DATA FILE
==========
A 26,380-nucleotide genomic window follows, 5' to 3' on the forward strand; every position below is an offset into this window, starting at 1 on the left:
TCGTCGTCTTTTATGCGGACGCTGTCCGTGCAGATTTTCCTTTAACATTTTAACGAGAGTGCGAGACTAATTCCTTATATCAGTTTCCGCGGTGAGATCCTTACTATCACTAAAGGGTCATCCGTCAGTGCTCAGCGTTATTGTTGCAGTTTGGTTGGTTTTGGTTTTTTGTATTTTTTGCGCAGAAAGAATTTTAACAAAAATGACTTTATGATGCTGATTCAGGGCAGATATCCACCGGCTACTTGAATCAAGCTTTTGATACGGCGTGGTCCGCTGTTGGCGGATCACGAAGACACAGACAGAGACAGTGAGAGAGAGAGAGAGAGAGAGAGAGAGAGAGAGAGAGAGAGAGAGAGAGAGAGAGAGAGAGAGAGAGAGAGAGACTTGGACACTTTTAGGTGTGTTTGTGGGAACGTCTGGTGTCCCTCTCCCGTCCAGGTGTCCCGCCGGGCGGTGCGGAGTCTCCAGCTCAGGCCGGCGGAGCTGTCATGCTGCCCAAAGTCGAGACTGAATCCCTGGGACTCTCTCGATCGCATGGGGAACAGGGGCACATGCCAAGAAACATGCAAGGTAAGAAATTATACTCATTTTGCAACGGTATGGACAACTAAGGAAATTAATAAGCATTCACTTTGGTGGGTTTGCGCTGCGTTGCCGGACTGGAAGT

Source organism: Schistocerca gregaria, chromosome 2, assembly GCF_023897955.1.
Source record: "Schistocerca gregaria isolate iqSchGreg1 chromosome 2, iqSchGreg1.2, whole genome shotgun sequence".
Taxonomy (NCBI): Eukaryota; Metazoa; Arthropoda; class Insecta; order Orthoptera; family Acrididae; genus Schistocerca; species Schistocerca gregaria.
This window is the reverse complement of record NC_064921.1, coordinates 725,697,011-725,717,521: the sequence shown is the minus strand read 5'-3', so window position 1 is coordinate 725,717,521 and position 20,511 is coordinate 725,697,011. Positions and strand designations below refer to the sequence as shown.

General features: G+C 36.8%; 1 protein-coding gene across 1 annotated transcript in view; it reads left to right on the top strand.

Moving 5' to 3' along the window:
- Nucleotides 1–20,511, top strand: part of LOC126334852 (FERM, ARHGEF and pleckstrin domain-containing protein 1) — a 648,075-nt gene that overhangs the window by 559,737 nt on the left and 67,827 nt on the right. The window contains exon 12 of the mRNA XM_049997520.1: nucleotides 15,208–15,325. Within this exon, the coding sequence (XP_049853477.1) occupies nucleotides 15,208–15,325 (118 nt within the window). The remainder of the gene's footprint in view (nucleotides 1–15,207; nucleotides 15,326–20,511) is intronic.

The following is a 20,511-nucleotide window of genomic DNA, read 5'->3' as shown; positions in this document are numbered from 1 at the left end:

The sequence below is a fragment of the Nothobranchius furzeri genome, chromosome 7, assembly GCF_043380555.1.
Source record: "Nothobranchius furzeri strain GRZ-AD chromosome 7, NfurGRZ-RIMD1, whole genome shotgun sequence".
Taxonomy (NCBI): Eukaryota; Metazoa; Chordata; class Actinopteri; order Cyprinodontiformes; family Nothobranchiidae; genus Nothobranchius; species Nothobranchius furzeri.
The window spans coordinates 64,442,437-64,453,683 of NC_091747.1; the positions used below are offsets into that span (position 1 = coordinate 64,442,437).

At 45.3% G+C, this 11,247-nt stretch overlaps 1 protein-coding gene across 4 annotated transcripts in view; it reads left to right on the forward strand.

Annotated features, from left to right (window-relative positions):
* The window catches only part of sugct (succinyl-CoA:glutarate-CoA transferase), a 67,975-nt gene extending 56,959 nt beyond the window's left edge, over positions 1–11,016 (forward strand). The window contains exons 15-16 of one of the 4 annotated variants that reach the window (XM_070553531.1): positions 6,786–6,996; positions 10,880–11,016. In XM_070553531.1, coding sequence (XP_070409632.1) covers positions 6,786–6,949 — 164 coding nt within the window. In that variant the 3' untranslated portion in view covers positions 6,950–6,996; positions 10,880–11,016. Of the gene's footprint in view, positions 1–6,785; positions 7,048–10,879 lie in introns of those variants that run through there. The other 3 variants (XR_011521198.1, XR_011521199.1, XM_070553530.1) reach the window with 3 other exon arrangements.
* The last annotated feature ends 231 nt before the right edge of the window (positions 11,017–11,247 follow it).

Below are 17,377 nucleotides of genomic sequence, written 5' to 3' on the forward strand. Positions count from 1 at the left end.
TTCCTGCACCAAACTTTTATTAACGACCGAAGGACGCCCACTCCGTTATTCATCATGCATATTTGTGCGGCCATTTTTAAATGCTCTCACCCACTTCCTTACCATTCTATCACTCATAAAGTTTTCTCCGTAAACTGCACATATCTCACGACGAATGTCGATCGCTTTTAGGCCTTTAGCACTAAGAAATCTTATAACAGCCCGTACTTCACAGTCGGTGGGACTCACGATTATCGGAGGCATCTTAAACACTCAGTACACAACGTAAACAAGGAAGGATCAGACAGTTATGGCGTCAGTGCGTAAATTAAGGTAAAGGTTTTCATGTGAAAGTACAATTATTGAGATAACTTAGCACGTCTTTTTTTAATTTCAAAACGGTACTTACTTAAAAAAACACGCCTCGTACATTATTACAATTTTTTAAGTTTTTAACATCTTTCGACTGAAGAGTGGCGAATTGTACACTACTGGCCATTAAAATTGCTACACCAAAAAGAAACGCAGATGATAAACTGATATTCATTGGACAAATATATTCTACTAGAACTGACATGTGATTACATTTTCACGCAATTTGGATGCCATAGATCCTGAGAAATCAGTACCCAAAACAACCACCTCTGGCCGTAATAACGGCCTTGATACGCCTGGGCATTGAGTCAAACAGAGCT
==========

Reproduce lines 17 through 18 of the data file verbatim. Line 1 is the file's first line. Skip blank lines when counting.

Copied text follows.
* The window catches only part of sugct (succinyl-CoA:glutarate-CoA transferase), a 67,975-nt gene extending 56,959 nt beyond the window's left edge, over positions 1–11,016 (forward strand). The window contains exons 15-16 of one of the 4 annotated variants that reach the window (XM_070553531.1): positions 6,786–6,996; positions 10,880–11,016. In XM_070553531.1, coding sequence (XP_070409632.1) covers positions 6,786–6,949 — 164 coding nt within the window. In that variant the 3' untranslated portion in view covers positions 6,950–6,996; positions 10,880–11,016. Of the gene's footprint in view, positions 1–6,785; positions 7,048–10,879 lie in introns of those variants that run through there. The other 3 variants (XR_011521198.1, XR_011521199.1, XM_070553530.1) reach the window with 3 other exon arrangements.
* The last annotated feature ends 231 nt before the right edge of the window (positions 11,017–11,247 follow it).